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Showing posts from January, 2013

2017 Triumph Bonneville T100 – Ride Review

Photos by Megan Harris

"I've had a look at this motorcycle of yours whilst you were having your supper," my wife's grandmother says upon my return from the pub.
Grandma, as she allows me to call her, is upper-middle class and English to the core. She is naturally wary of Americans and has been known to suddenly burst out laughing at the idea of my being able to make a living writing about motorcycles. Add to this the fact she is somewhat deaf, a condition not helped by my natural Texas mumble, and it's easy to see why she and I don't chat a lot. When my wife is around, Grandma prefers to deal with me in third-person terms: "Now then, Jenny, does Chris want tea?"

My wife isn't around this time, though. I've ridden the 2017 Triumph Bonneville T100 down to Devon on my own, staying the night, so I can get meet photographer Megan at the beach the next morning before tourists arrive. Without my wife as interpreter, Grandma and Grandad (who is also…

Running the numbers

As I've mentioned before, the biggest challenge I face in this whole motorcycle saga is financial. Motorcycles are cheaper than cars but when you've got almost no money, how much less one thing costs than the other can be academic. I suppose I shouldn't be thinking about motorcycles at all right now – at least, not any more than I think about buying holiday homes in Montana. But I can't not think about it.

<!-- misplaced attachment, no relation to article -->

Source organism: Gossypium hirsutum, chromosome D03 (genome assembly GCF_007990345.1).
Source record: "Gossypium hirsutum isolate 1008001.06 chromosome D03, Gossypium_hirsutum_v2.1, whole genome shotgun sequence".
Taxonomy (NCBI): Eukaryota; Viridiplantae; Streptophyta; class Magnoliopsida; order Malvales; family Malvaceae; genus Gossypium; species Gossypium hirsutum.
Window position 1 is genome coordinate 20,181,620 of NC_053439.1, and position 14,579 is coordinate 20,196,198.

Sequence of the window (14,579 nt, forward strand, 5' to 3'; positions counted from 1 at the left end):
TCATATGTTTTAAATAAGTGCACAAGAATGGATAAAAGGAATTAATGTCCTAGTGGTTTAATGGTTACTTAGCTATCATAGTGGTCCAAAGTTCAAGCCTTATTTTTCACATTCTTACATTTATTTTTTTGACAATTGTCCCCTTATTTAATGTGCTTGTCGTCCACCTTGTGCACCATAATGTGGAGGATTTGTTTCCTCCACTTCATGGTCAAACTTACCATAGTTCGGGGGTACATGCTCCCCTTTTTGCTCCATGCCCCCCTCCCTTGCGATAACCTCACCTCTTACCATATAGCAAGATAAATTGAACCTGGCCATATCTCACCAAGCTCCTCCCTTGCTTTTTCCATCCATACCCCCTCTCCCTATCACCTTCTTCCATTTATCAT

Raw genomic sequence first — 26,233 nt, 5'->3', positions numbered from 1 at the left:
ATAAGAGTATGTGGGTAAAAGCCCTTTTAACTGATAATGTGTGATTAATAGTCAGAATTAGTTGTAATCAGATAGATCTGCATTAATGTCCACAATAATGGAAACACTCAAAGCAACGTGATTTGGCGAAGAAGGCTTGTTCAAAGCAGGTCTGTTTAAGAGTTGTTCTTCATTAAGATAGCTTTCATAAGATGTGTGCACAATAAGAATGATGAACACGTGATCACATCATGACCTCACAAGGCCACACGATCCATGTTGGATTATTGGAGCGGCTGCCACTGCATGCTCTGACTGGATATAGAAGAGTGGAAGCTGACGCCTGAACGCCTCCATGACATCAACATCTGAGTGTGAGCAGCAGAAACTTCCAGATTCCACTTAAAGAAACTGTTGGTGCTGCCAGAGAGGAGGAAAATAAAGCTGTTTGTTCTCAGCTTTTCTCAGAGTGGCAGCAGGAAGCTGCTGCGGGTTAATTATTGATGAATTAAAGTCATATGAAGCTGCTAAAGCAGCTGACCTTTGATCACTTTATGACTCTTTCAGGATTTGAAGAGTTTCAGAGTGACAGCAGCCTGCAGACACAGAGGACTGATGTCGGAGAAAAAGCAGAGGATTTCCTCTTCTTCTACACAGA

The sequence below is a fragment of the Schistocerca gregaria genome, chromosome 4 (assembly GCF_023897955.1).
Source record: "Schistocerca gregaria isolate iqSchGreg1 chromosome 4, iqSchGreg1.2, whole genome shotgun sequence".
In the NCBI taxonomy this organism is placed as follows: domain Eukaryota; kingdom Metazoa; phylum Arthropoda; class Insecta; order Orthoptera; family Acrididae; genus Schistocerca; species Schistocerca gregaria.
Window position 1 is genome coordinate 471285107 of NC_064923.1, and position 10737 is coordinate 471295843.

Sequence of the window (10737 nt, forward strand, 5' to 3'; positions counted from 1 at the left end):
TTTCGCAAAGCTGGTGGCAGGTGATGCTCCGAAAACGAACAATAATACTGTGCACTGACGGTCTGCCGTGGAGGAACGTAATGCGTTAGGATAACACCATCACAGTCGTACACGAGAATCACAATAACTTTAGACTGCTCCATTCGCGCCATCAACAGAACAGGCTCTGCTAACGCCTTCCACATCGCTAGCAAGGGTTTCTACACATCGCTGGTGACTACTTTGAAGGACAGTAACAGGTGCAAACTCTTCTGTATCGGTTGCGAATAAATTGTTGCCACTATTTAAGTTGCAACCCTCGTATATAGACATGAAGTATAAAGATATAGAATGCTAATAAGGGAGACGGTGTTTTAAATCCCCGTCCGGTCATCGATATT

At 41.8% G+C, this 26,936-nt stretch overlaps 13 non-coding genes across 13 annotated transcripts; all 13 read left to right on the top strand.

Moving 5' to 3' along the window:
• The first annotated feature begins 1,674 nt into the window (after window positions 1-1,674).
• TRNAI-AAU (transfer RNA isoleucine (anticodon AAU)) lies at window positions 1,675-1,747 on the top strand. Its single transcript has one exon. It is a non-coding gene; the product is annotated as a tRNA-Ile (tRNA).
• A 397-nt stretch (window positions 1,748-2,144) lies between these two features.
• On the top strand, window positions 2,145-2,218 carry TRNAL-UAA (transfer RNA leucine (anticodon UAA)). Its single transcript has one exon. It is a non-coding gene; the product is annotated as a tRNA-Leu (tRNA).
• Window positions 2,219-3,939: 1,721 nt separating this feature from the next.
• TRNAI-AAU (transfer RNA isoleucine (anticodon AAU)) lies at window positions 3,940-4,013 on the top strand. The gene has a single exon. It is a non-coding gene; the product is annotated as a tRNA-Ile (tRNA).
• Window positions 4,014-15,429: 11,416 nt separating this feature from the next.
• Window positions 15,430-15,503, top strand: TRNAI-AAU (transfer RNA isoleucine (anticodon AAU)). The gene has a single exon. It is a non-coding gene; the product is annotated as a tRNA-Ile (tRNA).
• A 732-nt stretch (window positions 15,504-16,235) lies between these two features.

So, it seems the best thing to do is try to be practical about what I'm up against – get to know the face of the beast I'm trying to slay. And that means being honest with myself about what all this is going to cost.
The first thing for which I'm going to have to fork out money is training and licensing. There's no getting around those costs, which I've calculated to be £895.50 (US $1,434), based on the prices listed by the 1st Class Rider Training school on its website. You'll note that I've allotted myself four days of Direct Access tra…

Crazy things I do: Play dress up

Apparently, I should never have been accepted into the motorcycle-theme Google+ community of which I am a member, since I am not yet a motorcycle rider. I don't own a bike; I have never owned a bike. But I desperately want to change that situation, and perhaps that was good enough for the moderators.